Asifaw is no stranger to irregular migration. On three occasions he has sought to reach Saudi Arabia. He failed on the first two attempts, while during the third he managed to stay only for 18 days before being arrested by Saudi authorities and deported back to Ethiopia. It is now two years since he has been back in Berebeyu, but the prospect of staying permanently is fading. He has not ruled out the possibility of attempting to migrate a fourth time, despite the high cost involved and his increasing vulnerability upon each return.

Migrant returnee Usmani Endris (29) and his daughter : Photo: IOM 2019/Ivyne Mabaso

Usmani Endris, a 29-year-old father of two, echoes the same frustrations, adding, “Land is limited here and this limited land is not productive because of climate change.” Endris is a migrant returnee; he worked in Saudi Arabia for a year prior to being deported in 2016. Since his return, he has twice sought to reach Saudi Arabia again through Bosaso in Somalia and Obock in Djibouti but was unsuccessful on both occasions.

Migrant returnee, Usmani Endris (29). Photo: IOM 2019/Ivyne Mabaso

The residents of Berebeyu are known to be positive and light-hearted people but concerns about their future survival in the face of climate change are increasingly dominating their conversations. But a seed of hope was planted in May 2019 when the International Organization for Migration (IOM), in collaboration with a local implementing partner Ethiopian Evangelical Church Mekanysus Development and Social Service Commission, joined hands with the community to launch a project that is seeking to stem the tide of environmental degradation. The project aims to rehabilitate the environment while supporting the reintegration of migrant returnees by reducing land degradation in selected watershed areas through afforestation and the integration of fruit tree cultivation to support livelihoods.

The project is taking place under the European Union(EU)-IOM Joint Initiative for Migrant Protection and Reintegration (the Joint Initiative) which facilitates safe, orderly, regular and responsible migration management through the development of rights-based and development-focused procedures and processes on protection and sustainable reintegration. The Joint Initiative, backed by the EU Trust Fund, has been set up in close cooperation with 26 African States.

Community leaders following proceedings during the official launch of the EU-IOM Joint Initiative Environmental Rehabilitation Project in Kombolcha Town, Ethiopia. 
Photo: IOM 2019/Ivyne Mabaso

Through the project, community members along with returnees will develop 50 hectares, which they will use to harvest rainwater and trap silt sediments; which in turn will improve soil fertility. Trees and grasses will be planted to restore lost vegetation cover. It is envisaged that community members and returnees will generate income from the sale of seedlings. In four years, it is expected that they will start selling the fruits. In addition, over 240 community members will participate in ‘community conversations’ on topics related to migration and land degradation.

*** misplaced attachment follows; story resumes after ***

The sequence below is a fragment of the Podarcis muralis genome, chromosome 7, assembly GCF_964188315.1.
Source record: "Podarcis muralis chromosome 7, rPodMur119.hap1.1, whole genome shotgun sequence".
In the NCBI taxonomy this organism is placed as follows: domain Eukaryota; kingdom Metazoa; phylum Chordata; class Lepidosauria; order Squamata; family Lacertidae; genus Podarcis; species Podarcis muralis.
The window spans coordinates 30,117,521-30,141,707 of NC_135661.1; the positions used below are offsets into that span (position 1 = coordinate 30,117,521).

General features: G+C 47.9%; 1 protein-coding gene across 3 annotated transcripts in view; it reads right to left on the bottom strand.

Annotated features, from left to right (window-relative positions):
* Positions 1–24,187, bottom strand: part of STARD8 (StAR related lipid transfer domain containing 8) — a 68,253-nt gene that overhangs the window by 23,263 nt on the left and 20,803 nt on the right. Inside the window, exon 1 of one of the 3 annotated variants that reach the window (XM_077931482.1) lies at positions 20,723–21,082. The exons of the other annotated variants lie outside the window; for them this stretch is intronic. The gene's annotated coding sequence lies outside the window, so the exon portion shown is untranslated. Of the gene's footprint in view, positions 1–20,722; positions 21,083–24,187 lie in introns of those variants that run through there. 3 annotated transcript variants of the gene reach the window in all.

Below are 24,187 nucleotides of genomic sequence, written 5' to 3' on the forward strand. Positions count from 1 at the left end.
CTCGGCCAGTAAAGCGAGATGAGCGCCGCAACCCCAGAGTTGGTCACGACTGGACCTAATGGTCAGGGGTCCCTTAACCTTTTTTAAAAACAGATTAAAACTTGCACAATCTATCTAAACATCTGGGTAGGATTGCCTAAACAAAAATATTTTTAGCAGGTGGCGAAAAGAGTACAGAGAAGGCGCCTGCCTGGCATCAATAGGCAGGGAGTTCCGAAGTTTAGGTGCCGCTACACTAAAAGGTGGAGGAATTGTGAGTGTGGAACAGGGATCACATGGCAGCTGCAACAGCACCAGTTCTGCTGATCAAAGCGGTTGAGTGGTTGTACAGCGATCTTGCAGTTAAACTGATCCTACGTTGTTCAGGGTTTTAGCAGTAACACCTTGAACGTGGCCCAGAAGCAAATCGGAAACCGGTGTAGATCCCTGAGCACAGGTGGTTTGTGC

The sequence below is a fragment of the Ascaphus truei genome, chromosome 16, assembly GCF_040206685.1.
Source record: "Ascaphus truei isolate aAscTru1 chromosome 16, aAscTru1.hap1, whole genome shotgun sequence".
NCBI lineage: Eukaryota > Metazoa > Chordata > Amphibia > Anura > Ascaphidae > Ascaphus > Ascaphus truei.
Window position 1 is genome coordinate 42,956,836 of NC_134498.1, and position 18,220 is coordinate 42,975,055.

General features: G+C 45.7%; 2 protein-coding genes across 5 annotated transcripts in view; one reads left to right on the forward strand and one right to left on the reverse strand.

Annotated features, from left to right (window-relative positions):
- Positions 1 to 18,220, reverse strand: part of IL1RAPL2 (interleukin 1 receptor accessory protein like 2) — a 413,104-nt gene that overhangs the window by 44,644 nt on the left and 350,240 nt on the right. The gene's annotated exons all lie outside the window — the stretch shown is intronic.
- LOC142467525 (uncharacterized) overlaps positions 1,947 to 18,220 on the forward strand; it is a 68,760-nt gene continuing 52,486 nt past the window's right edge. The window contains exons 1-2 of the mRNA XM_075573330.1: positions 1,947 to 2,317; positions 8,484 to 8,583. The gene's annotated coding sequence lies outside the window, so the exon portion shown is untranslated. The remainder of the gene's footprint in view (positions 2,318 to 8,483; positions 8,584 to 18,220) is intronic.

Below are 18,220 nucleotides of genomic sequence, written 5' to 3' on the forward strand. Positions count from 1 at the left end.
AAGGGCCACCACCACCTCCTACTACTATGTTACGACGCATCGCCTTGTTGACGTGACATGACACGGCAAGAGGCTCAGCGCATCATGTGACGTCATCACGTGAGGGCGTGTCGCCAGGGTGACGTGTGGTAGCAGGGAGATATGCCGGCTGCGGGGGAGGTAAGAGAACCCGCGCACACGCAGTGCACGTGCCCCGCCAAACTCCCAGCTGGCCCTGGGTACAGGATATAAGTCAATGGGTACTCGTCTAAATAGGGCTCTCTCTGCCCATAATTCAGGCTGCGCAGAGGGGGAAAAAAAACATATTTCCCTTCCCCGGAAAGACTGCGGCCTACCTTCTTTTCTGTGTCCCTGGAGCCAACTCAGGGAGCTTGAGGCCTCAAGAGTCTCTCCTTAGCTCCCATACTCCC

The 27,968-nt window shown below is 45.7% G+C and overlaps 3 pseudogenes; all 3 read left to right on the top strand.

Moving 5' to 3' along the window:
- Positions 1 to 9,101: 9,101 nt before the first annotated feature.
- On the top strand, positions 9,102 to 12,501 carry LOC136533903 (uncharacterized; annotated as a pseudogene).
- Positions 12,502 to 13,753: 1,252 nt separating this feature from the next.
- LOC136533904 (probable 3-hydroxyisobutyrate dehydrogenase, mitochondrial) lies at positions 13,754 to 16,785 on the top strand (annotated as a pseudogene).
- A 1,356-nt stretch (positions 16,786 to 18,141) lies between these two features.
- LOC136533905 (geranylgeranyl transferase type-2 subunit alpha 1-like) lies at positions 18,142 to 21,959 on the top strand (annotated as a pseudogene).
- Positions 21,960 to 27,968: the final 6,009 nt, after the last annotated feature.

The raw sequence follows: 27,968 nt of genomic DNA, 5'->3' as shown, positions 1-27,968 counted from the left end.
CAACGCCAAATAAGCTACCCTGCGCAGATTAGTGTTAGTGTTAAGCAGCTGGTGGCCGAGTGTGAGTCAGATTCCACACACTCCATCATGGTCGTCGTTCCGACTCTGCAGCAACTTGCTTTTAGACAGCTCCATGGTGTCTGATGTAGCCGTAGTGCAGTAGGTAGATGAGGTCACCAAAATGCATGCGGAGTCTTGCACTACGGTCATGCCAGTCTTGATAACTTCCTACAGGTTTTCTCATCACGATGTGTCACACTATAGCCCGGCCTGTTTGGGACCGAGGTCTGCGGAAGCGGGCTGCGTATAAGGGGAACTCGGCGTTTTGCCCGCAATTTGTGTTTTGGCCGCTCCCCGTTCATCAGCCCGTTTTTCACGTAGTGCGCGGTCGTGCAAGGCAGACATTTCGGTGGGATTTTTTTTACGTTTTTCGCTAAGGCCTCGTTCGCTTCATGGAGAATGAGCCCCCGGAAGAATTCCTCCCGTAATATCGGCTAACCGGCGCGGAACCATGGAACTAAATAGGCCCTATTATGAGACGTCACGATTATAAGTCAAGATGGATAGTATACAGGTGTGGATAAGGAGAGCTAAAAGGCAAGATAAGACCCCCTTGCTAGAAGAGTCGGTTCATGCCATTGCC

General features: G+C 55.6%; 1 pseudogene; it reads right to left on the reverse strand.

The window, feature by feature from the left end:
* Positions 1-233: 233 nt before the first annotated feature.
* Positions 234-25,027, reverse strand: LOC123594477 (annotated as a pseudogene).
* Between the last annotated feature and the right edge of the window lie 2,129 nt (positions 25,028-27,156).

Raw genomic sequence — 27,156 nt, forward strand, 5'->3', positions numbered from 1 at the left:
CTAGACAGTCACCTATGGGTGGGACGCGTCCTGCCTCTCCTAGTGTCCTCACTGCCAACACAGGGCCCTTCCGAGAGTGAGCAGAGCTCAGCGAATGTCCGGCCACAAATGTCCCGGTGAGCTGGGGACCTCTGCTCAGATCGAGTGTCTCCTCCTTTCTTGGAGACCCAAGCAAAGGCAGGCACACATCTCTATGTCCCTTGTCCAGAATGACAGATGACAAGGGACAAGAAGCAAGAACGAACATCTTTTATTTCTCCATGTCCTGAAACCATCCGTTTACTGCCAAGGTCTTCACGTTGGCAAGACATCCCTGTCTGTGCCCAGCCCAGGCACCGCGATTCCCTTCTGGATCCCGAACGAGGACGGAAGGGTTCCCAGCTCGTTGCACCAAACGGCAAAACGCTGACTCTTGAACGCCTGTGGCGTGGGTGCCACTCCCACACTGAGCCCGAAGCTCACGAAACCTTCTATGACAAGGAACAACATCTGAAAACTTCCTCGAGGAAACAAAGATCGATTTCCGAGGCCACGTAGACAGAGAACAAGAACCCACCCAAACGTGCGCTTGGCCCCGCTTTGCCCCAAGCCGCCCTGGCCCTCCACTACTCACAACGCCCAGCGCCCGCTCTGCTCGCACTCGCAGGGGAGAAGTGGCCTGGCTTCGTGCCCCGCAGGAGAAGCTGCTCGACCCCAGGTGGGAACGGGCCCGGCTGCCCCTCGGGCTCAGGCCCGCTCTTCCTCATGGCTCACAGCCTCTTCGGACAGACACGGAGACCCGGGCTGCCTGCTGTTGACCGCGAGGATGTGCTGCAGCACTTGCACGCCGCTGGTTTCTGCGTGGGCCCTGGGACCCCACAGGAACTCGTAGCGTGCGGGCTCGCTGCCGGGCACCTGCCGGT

Local resident Ahmed Shifare, and migrant returnee, Ayalew Asifaw squatting next to a gully that slices through the village. Photo: IOM 2019/Ivyne Mabaso

To mitigate the effects of drought, water conservation facilities will be constructed to harvest rainwater at the foot of the mountain overlooking the village, where water usually races down. Instead of the water wasted as runoff, it will be collected, stored and used for watering the nursery and crops, especially during the dry season. Trapping the runoff will further reduce the risk of flooding and land degradation.

A dry waterfall where water races through into the village during the short rainy season. Photo: IOM 2019/Ivyne Mabaso

Speaking during a recent focus group meeting, the villagers expressed excitement, especially the prospect of beating drought and earning an income from selling fruits.

Villagers participate in a focus group discussion. Photo: IOM 2019/Ivyne Mabaso

Abdu Hassen, a resident, said, “We know what to do with the land, we are experienced farmers but without water, we cannot do anything. All we need is water and land to cultivate, and if the degraded land can be useful again, that will bring joy to this village.”

Local farmer, Abdu Hassen. Photo: IOM 2019/Ivyne Mabaso

Another hopeful resident, Hassen Mohamed lauded the project saying, “This is one step to defeating climate change.”

Hassen Mohamed, farmer and resident. Photo: IOM 2019/Ivyne Mabaso

This story was written by the IOM Migration, Environment and Climate Change (MECC) team in the Regional Office for East and Horn of Africa: Lisa Lim Ah Ken and Ivyne Mabaso, with support from the IOM Ethiopia country office and MECC Headquarters in Geneva.